Statistically, the Jets had the 4th best defense in 2015 but it has progressively gotten worse the last two seasons. This is a bad reflection on Kacy Rodgers. However, that regression is also largely due to the holes that have persisted in their defensive roster. Other than 2015 Revis, they haven’t had a reliable shutdown corner or an elite pass rusher (defensive line or edge) during Kacy Rodgers’ tenure. The Jets have enough projects at CB and OLB (Dylan Donahue, Freddie Bishop, Daryl Roberts, Rashard Robinson, Derrick Jones, Jeremy Clark) they need more proven talent.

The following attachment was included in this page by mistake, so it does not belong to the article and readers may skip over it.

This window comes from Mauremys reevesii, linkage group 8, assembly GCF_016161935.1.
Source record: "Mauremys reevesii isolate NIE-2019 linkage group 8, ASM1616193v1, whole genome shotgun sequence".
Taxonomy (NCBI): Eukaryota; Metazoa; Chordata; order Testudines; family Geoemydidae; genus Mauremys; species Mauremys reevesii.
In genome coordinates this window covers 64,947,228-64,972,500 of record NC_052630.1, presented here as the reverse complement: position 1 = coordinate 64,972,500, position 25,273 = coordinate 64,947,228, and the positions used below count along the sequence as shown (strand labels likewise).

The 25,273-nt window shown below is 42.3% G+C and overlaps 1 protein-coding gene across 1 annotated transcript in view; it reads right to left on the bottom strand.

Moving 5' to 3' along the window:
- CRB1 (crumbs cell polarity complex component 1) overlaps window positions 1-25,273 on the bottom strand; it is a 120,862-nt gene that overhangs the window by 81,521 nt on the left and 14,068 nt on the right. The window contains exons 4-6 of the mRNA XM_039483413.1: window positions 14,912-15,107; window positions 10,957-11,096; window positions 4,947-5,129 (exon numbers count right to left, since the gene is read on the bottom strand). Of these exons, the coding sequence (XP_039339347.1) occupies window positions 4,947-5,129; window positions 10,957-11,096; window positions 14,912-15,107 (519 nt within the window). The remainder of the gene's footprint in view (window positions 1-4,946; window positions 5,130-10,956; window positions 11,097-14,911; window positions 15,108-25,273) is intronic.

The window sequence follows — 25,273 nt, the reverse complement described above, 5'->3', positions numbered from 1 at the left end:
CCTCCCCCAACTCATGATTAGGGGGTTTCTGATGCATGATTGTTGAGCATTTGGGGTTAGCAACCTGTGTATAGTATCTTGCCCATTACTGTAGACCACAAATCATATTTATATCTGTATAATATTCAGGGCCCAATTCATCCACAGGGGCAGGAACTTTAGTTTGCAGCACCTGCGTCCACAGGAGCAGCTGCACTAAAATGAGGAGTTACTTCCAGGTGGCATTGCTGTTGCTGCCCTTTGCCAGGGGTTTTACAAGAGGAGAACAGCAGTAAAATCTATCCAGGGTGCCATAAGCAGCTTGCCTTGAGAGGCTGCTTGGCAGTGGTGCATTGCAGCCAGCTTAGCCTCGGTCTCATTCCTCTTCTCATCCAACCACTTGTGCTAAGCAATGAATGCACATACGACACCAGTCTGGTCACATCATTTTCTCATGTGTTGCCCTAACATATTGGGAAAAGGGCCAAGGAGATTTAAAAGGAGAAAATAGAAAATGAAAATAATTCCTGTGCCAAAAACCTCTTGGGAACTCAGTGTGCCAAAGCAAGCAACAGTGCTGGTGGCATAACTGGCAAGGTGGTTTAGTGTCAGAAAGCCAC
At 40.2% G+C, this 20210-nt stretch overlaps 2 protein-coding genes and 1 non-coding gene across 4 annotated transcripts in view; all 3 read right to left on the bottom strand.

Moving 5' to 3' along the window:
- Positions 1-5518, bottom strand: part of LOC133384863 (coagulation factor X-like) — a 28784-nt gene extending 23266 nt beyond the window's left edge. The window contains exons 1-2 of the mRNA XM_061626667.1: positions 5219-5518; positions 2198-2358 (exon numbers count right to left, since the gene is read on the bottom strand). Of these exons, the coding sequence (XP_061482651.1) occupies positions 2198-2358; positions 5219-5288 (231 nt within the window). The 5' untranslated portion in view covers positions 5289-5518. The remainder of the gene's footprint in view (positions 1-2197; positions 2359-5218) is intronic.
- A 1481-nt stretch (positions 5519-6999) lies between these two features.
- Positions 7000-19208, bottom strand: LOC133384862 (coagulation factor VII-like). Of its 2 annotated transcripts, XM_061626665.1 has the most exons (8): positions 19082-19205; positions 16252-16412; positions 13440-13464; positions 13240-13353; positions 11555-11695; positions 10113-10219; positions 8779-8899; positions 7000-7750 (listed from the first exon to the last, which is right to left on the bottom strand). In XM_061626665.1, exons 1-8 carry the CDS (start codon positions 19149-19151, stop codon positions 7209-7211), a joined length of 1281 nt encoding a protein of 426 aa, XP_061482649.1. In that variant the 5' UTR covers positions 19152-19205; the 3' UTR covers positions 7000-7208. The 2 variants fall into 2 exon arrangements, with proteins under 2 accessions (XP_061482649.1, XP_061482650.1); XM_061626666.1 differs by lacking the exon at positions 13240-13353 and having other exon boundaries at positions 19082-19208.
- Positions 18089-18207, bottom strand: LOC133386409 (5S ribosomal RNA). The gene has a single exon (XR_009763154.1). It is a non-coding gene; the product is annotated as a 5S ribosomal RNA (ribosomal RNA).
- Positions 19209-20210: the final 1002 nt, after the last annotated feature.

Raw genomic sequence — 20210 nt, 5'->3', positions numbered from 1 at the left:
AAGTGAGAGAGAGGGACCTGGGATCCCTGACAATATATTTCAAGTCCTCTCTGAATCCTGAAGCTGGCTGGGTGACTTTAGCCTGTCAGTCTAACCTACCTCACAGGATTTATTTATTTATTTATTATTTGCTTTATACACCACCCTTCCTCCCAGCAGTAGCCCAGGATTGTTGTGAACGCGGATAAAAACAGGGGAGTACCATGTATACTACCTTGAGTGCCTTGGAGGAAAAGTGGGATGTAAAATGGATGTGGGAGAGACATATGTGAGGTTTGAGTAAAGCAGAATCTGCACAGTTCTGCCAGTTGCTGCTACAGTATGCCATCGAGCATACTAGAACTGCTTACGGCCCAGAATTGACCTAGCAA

For comparison’s sake, 3 of the top 5 defenses this season have either one or both. The Vikings have Everson Griffen and Xavier Rhodes. The Broncos have Von Miller, Chris Harris, and Aqib Talib. The Jaguars have Jalen Ramsey and Yannick Ngakoue (honorable mention: Dante Fowler Jr). The other two had the type dominant front the Jets thought they’d have with Lee, Wilkerson, Richardson, and Williams: the Steelers (Heyward, Tuitt, Watt, Shazier) who led the NFL in sacks; and the Eagles (Cox, Graham, Long) who had the best run defense in the NFL.
Time to deliver
With the mountain of money the Jets will have in cap space in the coming offseason, and some quality defensive players at the top of the draft, the Jets will have an opportunity to address their needs much like they tried to do in 2015. Unless Maccagnan completely botches addressing those needs, expectations should be very high for Kacy Rodgers’ Jets defense next season. No more hiding behind the rebuild.